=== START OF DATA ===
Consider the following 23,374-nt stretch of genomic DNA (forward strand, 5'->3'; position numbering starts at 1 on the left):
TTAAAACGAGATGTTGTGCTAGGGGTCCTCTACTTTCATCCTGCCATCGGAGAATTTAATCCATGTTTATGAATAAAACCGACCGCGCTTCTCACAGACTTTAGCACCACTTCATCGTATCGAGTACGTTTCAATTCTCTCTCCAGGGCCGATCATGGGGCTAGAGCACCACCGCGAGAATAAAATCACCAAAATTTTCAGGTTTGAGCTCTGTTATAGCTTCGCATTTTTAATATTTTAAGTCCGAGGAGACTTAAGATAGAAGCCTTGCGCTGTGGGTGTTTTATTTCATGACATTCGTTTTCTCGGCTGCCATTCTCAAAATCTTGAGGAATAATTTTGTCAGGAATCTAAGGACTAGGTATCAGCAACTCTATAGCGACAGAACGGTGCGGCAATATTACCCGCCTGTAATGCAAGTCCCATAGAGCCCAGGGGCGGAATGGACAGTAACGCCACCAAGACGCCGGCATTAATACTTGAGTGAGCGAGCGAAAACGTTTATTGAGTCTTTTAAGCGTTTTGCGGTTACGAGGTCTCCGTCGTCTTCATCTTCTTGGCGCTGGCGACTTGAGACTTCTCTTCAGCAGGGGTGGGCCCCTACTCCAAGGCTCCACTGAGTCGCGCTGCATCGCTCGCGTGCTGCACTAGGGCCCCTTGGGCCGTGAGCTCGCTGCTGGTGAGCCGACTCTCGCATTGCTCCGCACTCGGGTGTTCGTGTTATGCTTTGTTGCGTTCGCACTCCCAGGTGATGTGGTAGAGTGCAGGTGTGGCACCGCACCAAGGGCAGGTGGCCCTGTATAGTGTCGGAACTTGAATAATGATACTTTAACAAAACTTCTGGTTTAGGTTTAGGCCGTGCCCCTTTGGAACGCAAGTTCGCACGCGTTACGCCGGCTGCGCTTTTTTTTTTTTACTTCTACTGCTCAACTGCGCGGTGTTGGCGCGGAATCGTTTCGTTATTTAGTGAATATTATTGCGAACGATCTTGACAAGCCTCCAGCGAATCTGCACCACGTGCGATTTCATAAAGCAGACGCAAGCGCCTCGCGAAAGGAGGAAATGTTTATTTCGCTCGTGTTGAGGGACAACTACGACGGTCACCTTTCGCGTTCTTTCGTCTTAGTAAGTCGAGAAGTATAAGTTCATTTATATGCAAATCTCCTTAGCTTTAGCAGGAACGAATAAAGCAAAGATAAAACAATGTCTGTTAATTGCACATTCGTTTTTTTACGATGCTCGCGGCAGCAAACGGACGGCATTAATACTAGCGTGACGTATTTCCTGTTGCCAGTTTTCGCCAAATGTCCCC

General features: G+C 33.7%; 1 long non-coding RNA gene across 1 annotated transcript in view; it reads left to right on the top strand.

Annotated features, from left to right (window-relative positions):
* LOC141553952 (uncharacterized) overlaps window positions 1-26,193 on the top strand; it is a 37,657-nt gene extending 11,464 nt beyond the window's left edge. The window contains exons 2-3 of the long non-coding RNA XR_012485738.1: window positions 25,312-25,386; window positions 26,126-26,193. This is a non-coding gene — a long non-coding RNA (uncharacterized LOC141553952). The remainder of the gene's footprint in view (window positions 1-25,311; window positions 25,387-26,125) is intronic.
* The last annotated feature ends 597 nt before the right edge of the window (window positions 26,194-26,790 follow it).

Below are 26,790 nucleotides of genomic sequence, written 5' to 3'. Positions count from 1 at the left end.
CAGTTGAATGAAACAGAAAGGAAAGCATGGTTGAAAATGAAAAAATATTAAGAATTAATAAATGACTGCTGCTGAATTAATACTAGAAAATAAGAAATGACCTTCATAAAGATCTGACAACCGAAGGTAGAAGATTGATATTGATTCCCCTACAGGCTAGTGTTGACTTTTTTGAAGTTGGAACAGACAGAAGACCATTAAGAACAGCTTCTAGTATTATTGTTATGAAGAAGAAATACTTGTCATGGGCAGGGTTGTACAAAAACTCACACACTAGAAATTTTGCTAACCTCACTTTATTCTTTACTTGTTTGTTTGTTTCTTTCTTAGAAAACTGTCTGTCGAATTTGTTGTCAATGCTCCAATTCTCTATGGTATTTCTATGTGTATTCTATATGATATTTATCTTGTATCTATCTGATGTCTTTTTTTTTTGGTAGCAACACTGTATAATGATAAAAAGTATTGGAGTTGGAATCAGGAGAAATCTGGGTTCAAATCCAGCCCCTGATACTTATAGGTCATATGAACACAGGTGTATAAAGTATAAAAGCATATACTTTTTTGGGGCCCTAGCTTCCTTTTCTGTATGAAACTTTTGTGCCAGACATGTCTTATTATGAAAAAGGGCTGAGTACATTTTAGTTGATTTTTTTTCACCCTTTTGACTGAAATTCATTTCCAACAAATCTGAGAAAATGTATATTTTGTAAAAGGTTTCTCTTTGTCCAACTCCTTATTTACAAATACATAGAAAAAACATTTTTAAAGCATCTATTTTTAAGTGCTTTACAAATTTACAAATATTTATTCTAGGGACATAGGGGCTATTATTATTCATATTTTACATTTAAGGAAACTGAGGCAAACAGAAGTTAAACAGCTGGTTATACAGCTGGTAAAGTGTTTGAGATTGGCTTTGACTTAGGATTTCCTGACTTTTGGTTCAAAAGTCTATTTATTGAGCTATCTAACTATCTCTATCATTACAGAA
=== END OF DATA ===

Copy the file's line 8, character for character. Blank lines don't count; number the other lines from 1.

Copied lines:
CAGTTGAATGAAACAGAAAGGAAAGCATGGTTGAAAATGAAAAAATATTAAGAATTAATAAATGACTGCTGCTGAATTAATACTAGAAAATAAGAAATGACCTTCATAAAGATCTGACAACCGAAGGTAGAAGATTGATATTGATTCCCCTACAGGCTAGTGTTGACTTTTTTGAAGTTGGAACAGACAGAAGACCATTAAGAACAGCTTCTAGTATTATTGTTATGAAGAAGAAATACTTGTCATGGGCAGGGTTGTACAAAAACTCACACACTAGAAATTTTGCTAACCTCACTTTATTCTTTACTTGTTTGTTTGTTTCTTTCTTAGAAAACTGTCTGTCGAATTTGTTGTCAATGCTCCAATTCTCTATGGTATTTCTATGTGTATTCTATATGATATTTATCTTGTATCTATCTGATGTCTTTTTTTTTTGGTAGCAACACTGTATAATGATAAAAAGTATTGGAGTTGGAATCAGGAGAAATCTGGGTTCAAATCCAGCCCCTGATACTTATAGGTCATATGAACACAGGTGTATAAAGTATAAAAGCATATACTTTTTTGGGGCCCTAGCTTCCTTTTCTGTATGAAACTTTTGTGCCAGACATGTCTTATTATGAAAAAGGGCTGAGTACATTTTAGTTGATTTTTTTTCACCCTTTTGACTGAAATTCATTTCCAACAAATCTGAGAAAATGTATATTTTGTAAAAGGTTTCTCTTTGTCCAACTCCTTATTTACAAATACATAGAAAAAACATTTTTAAAGCATCTATTTTTAAGTGCTTTACAAATTTACAAATATTTATTCTAGGGACATAGGGGCTATTATTATTCATATTTTACATTTAAGGAAACTGAGGCAAACAGAAGTTAAACAGCTGGTTATACAGCTGGTAAAGTGTTTGAGATTGGCTTTGACTTAGGATTTCCTGACTTTTGGTTCAAAAGTCTATTTATTGAGCTATCTAACTATCTCTATCATTACAGAA